I stood in the mirror this morning and, like I do every November 17, watched myself turn another year older.
As I stood there, I took some heart notes:
My hair has darkened and thinned. My skin is less vibrant in the right places and more translucent in the wrong. My nose is more freckled (the kind that don’t fade after the long days of summer do). And, in general, I feel creakier than ever. Like that annoying floorboard in our master bedroom that sings its song with every passing.
I’m not complaining, mind you.
When I was younger, I wanted to look like this:
And be named Samantha or Alexandra.
Not a name that encouraged the boys to bow to me irreverently in the hallways:
“Ah…yes, Daniel-san. You VERY special Daniel-san” (the Karate Kid generation will get this).
It was NOT fun.
I didn’t change my name. And I don’t look like Christie Brinkley (not that I’d want to now, though she is lovely…she really is).
I just worked on my cake.
Those who know me will tell you that I’m not much into makeup. I wear it, sure. I. just. don’t. make. myself. up.
I was always told less is more:
“Show off a pretty eye or a pretty lip, but not both.
So, I graduated from the minimalist’s school of outward beauty prep (or “the icing”, as I like to call it). My icing consists of cream blush and ChapStick/lipstick. That’s all I have patience for (with the exception of special occasions, like the one below):
When I was younger, being outwardly pulled together was of the utmost importance since inwardly I was falling apart.
I had always been relatively cute and slim until the waves of adolescence battered my charming shores and a lack of movement (coupled with an excess of junk food and emotional eating) lead to a heavier, then heavier, then still heavier version of myself.
At my heaviest, I weighed nearly 180 pounds.
My icing then was designer clothing. I thought that if I was overweight, at least I was wearing the “right” clothes.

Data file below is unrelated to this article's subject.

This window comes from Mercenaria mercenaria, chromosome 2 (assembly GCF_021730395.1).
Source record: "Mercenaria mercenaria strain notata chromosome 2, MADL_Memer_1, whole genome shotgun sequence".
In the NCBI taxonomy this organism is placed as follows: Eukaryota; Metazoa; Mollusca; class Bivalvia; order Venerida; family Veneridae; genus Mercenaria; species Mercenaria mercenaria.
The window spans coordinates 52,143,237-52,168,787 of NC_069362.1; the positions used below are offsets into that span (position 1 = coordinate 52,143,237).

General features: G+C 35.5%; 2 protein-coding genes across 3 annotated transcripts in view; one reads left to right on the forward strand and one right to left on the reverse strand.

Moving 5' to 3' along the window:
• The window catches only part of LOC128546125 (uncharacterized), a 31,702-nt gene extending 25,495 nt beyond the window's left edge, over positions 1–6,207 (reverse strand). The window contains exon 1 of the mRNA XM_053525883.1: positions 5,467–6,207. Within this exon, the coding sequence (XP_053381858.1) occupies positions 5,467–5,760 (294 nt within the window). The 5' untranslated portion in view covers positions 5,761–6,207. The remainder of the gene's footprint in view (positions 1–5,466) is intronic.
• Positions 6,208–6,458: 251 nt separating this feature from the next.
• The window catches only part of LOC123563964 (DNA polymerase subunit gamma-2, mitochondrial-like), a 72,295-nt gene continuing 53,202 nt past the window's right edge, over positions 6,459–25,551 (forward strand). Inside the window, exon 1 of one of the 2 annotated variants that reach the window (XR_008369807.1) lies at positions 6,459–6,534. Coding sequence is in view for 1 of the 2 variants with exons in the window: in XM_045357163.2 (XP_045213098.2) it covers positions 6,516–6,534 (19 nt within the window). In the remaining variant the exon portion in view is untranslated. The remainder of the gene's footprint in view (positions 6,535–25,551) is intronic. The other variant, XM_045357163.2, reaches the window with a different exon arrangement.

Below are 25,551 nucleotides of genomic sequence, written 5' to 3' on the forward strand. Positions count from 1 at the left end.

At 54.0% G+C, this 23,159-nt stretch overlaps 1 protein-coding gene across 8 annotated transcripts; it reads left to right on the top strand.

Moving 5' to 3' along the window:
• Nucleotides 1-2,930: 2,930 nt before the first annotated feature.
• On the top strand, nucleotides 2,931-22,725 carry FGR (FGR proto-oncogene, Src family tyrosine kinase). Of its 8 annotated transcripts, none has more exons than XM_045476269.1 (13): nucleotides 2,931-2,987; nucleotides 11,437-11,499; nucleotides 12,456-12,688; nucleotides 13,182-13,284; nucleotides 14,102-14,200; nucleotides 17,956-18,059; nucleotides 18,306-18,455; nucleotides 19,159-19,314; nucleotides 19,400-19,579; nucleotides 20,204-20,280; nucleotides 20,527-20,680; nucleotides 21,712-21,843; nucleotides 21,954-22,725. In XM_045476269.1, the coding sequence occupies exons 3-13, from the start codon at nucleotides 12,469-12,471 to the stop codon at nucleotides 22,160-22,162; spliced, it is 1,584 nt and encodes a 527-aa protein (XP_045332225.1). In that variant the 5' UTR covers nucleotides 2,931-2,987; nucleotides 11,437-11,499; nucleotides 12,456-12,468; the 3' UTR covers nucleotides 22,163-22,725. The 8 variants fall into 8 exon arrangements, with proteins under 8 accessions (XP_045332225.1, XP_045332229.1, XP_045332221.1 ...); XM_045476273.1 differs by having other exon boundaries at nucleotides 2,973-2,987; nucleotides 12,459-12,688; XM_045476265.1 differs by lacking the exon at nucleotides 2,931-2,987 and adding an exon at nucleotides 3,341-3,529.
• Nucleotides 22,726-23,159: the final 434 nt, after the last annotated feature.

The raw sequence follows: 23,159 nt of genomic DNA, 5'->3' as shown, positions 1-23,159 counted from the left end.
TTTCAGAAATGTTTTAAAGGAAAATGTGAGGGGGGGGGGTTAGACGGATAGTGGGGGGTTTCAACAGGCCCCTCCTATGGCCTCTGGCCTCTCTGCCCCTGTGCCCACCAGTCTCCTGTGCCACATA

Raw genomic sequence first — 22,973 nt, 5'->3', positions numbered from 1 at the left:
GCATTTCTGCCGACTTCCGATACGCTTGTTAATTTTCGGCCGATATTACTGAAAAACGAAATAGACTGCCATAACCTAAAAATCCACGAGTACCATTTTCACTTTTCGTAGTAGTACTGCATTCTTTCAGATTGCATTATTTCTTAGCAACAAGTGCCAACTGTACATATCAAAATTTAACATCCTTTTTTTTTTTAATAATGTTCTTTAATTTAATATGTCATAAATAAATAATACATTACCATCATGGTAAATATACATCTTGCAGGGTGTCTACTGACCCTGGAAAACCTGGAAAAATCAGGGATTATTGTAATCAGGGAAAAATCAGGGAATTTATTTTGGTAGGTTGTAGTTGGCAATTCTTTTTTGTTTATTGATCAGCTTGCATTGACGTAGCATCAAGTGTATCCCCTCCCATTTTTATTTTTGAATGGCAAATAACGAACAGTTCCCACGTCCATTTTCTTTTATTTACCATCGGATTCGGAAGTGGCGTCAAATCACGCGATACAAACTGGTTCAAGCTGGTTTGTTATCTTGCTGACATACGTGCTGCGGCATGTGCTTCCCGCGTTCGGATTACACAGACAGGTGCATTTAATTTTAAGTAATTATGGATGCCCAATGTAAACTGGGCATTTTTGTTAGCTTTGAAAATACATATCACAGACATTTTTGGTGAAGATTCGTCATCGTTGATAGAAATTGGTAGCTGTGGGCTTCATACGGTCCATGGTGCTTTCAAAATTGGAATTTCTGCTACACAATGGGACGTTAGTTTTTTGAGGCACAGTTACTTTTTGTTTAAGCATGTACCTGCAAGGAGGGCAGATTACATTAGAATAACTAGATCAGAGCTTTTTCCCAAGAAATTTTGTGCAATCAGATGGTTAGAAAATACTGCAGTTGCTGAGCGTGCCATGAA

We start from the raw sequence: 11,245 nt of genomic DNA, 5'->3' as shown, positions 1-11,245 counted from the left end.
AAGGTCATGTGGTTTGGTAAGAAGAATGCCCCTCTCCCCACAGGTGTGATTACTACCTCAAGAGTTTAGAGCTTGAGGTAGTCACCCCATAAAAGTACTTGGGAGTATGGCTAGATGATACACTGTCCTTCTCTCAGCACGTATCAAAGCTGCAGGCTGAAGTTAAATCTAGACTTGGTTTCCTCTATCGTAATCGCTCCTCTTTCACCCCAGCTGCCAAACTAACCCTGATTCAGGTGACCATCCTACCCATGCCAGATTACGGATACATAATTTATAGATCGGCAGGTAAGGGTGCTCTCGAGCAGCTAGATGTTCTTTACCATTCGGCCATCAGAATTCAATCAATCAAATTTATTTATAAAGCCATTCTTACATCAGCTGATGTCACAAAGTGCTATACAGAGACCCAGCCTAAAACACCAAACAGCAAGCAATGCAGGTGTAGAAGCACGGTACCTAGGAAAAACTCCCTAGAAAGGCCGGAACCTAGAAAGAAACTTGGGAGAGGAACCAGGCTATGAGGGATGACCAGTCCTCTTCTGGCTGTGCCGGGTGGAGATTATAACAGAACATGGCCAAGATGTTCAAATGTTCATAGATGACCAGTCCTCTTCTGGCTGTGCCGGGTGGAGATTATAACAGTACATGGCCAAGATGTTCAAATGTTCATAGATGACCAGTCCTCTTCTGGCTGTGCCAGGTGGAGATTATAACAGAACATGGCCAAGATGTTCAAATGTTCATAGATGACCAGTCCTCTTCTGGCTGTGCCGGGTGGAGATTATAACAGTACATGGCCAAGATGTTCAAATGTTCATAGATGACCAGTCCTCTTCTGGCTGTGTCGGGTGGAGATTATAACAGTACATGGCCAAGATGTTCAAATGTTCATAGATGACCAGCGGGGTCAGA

It was all in my head, of course.
Guess jeans didn’t stop me from being called a cow by a previous “best friend” during Senior Pep Rally and Coach purses didn’t stop me from hearing the words, “Hey…fat girl” ride the autumn wind while walking campus as a college freshman.
And nothing saved me from my own self-hatred and demeaning heartlogue.
My weight and my love/hate relationship with food have been relative non-issues since I took back my health in 2006.
And designer clothes aren’t a part of my current reality.
I’m a Kohl’s girl at heart.
And. proud. of. it.
But I’d like to think (no, I have to believe) that I care more about my cake than my icing. That being inwardly beautiful means more to me (and to you) than a beautifully painted face or a beautifully adorned body (that’s me below…NO icing…post-wake up and pre-hair fluff (forgive the bed head and the dragon breath)):
Every November 17, I will stand in the mirror and watch as I turn another year older. And while I’m sure I’ll have more to notice as time rushes on, I hope that I will always be more cake than icing.
That the moments that take place between the heartbeats are more important than the size of my jeans, the shade of my lipstick and the wrinkles on my face.